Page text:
Safety isn’t inherent in the world and we are not automatically entitled to it. It’s taken who knows how many thousands of years for human beings to determine and catalog and pass along information about what can be eaten safely and what can’t. When it comes to plucking a food right off the vine, or out of the ground, or from a tree, most of this knowledge has been lost to most of us for quite some time. But it is recoverable. And anyway, I wouldn’t touch 90 percent of what’s available in a supermarket these days with a ten foot pole, because it’s not harmless either. What’s inherent in nature is danger; and death is inherent in life. We each only get so much time before we’re sickened by solanine (if we eat almost five POUNDS of green potatoes at one sitting – an unlikely occurrence) or partially hydrogenated vegetable oils (after how many years of consumption – twenty? Thirty? Forty?). All we can do is to learn as much about ourselves and the world around us and how to use it as we can, and then try to make smart choices, something that it’s getting harder and harder to do these days, since we’re surrounded by BAD choices pretty much all the time.

My choice is this: As much as possible I want to produce and grow my own food. And as I said a few posts back, the biggest garden pest is ignorance, so that’s the one I’m going to fight. Here are the facts on the rye:

First of all – yes you can see the mold. It looks like black kernals where golden kernels should be.

Second, ergot is more common on rye than on other grains, but does appear on other grains – wheat, sorghum, millet, etc. So this is something to look into with any grain that we might consider planting.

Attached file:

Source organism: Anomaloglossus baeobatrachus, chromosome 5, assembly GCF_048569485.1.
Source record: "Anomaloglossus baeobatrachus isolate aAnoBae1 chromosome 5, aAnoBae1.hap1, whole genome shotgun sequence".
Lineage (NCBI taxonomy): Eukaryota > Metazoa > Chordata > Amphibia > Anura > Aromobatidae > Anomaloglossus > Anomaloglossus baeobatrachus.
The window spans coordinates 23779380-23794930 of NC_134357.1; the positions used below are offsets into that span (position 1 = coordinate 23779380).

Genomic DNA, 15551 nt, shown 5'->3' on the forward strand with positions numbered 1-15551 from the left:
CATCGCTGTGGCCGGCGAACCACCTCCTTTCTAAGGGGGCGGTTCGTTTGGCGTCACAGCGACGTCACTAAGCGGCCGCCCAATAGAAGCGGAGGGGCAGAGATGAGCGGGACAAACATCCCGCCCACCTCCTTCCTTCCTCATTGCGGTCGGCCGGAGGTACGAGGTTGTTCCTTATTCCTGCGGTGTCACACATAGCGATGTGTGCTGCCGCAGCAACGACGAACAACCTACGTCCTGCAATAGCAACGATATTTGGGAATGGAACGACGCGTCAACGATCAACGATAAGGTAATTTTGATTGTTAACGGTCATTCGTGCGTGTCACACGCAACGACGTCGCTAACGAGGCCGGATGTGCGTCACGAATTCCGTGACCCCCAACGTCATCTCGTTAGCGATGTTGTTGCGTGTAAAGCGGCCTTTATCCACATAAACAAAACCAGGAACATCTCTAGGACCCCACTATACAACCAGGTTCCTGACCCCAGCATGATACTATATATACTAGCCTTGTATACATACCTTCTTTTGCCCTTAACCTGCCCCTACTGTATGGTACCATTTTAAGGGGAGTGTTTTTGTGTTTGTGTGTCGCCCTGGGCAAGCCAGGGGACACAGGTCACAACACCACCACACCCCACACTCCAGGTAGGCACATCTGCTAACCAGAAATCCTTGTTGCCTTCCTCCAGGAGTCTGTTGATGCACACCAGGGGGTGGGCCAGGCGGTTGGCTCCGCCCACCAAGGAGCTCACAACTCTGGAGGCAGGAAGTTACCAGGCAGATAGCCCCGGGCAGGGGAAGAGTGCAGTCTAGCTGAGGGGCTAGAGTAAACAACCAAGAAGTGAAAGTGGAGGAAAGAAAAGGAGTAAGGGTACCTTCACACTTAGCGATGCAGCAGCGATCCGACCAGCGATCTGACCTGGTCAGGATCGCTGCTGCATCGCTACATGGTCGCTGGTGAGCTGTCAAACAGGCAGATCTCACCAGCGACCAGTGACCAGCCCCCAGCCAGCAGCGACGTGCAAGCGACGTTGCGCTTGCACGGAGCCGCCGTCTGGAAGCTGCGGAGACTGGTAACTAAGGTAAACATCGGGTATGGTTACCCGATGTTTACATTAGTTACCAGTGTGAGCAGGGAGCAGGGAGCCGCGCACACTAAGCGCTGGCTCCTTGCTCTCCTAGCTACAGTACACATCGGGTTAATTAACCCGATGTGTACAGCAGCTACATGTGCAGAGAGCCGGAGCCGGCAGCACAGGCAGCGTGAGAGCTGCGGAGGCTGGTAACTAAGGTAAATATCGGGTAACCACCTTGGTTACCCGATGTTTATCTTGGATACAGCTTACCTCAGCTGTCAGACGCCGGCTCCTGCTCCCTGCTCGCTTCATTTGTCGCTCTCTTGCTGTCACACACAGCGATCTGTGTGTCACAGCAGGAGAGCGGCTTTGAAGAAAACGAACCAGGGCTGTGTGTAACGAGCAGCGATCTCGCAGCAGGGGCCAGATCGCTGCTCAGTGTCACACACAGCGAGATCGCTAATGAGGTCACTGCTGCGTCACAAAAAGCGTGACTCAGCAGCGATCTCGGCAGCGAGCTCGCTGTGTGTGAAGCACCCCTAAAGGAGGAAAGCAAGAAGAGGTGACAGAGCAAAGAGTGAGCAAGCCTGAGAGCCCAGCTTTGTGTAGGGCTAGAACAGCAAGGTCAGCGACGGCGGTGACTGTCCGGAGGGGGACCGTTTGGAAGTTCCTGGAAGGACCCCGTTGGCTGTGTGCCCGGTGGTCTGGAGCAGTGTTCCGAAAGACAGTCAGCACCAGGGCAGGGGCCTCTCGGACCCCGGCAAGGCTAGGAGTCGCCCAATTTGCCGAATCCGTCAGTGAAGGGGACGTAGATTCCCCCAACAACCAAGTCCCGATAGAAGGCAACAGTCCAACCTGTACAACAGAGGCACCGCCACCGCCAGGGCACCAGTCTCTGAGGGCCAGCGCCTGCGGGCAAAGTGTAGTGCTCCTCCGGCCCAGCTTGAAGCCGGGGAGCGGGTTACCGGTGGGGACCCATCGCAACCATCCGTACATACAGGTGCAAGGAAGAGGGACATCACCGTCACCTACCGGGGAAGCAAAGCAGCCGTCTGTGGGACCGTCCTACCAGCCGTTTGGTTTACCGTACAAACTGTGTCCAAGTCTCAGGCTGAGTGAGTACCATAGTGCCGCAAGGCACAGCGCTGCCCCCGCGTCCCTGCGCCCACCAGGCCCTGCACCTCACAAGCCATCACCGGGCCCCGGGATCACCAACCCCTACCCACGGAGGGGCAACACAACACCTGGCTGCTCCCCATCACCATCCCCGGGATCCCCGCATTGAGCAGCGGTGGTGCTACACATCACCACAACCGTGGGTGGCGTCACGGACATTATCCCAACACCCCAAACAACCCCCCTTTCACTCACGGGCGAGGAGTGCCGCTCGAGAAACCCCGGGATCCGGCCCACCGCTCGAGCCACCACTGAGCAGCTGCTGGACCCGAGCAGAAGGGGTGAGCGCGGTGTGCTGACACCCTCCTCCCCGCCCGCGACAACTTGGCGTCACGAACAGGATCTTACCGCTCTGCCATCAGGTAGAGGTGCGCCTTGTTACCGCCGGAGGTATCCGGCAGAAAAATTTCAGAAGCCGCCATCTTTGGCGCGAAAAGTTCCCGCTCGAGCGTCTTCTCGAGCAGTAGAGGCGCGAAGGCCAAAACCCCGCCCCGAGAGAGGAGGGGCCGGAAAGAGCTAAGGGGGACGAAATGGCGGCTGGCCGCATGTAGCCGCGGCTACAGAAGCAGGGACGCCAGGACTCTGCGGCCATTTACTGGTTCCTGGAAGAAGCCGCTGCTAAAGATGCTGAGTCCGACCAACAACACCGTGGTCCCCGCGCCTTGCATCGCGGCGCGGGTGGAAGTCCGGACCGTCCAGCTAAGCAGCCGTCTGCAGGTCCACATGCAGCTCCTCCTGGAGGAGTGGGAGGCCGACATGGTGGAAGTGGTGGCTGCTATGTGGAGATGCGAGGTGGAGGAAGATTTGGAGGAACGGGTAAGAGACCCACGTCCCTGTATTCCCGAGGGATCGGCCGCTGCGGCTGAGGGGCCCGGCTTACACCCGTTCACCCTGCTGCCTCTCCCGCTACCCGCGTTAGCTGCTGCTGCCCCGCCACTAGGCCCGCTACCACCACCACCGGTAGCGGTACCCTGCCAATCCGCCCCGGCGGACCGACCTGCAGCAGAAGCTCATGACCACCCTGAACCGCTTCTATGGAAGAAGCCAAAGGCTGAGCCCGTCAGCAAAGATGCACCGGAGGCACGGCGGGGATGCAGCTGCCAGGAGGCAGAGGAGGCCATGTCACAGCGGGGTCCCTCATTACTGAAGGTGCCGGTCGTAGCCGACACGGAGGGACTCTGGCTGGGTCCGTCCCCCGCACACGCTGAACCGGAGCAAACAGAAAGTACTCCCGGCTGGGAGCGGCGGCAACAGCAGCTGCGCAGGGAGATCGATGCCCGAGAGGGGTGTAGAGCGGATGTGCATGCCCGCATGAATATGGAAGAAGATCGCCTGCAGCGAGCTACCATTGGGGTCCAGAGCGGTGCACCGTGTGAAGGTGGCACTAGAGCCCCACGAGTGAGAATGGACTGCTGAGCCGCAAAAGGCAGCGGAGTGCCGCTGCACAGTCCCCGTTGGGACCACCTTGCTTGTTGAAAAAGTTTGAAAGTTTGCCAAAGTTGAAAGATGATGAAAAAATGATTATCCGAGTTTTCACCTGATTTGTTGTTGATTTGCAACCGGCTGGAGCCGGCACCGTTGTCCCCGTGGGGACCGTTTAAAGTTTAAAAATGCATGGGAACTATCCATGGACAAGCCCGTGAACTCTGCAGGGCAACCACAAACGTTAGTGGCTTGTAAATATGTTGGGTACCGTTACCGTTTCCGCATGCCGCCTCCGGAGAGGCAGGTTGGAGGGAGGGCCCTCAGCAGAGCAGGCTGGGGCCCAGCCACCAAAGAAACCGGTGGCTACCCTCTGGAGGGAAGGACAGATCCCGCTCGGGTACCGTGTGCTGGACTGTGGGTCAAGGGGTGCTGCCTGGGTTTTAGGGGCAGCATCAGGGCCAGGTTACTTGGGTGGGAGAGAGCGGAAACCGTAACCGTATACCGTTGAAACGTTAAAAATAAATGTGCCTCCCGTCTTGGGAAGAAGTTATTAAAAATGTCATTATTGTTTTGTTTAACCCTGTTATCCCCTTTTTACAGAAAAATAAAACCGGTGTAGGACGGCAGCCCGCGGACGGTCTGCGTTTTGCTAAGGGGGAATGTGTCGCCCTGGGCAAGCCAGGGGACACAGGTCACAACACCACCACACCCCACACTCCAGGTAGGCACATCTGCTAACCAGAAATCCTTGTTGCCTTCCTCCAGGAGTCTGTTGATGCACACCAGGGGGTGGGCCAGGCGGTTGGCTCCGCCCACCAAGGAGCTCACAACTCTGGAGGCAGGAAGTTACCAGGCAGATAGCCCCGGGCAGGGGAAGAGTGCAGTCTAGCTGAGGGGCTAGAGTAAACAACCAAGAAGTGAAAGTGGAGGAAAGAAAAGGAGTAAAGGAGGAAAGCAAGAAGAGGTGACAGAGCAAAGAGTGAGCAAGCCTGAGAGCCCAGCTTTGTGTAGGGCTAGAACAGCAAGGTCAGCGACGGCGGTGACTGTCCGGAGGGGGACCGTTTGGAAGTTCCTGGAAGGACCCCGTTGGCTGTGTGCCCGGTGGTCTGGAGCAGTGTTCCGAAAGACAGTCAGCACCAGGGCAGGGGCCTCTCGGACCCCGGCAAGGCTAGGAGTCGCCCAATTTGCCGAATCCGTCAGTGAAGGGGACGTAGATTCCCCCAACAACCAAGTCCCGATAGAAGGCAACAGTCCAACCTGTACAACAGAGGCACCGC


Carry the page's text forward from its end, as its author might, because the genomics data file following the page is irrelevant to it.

It turns out that rye has an amazing history. I believe that the information passed on to us about the hallucinogenic properties of mold on rye are because it was from rye mold that LSD was first produced by Albert Hoffman in 1948, who was at the time looking for antibiotic substances in fungi. But that does not even begin to be the whole of the story.

Ergot of Rye is a plant disease that is caused by the fungus Claviceps purpurea. The proportion of the compounds produced varies within the species, which means that you might live through consuming it – or you might not. There are two types of ergot poisoning, convulsive and gangrenous. With convulsive ergotism, the victim suffers from nervous dysfunction, characterized by writhing, twisting and contorting their body in pain, trembling and shaking, and the fixed twisting of the neck. There can also be muscle spasms, confusions, delusions and hallucinations. Gangrenous ergotism causes gangrene by constricting the blood vessels leading to the extremities, where infections occur, accompanied by burning pain. Once gangrene has set in, the affected body part becomes mummified, and will eventually fall off.

Nasty, huh?

Rye wasn’t cultivated for food until sometime in the early Middle Ages. The first major outbreak of gangrenous ergotism was documented in 857 A.D. in the Rhine Valley – though at the time they didn’t know what it was, or what caused it. Numerous epidemics followed, because of the continual consumption of rye – rye being the staple crop of the poor. It wasn’t until 1670 that a French physician, Dr. Thuillier, asserted that the condition was not in fact an infectious disease, but was due to the consumption of rye infected with ergot. And in 1853, Louis Tulasne, an early mycologist and illustrator, worked out the life cycle for the Ergot of Rye. It is theorized that Ergot of Rye has played a role in the outcomes of wars, in the effects of the bubonic plague, and most fantastically, in the persecution of people for practicing “witchcraft” (i.e., the Salem Witch Trials). Even in the 20th century there have been outbreaks of ergotism, with the last known example occurring in August 1951 in Pont-St. Esprit, in Provence, France.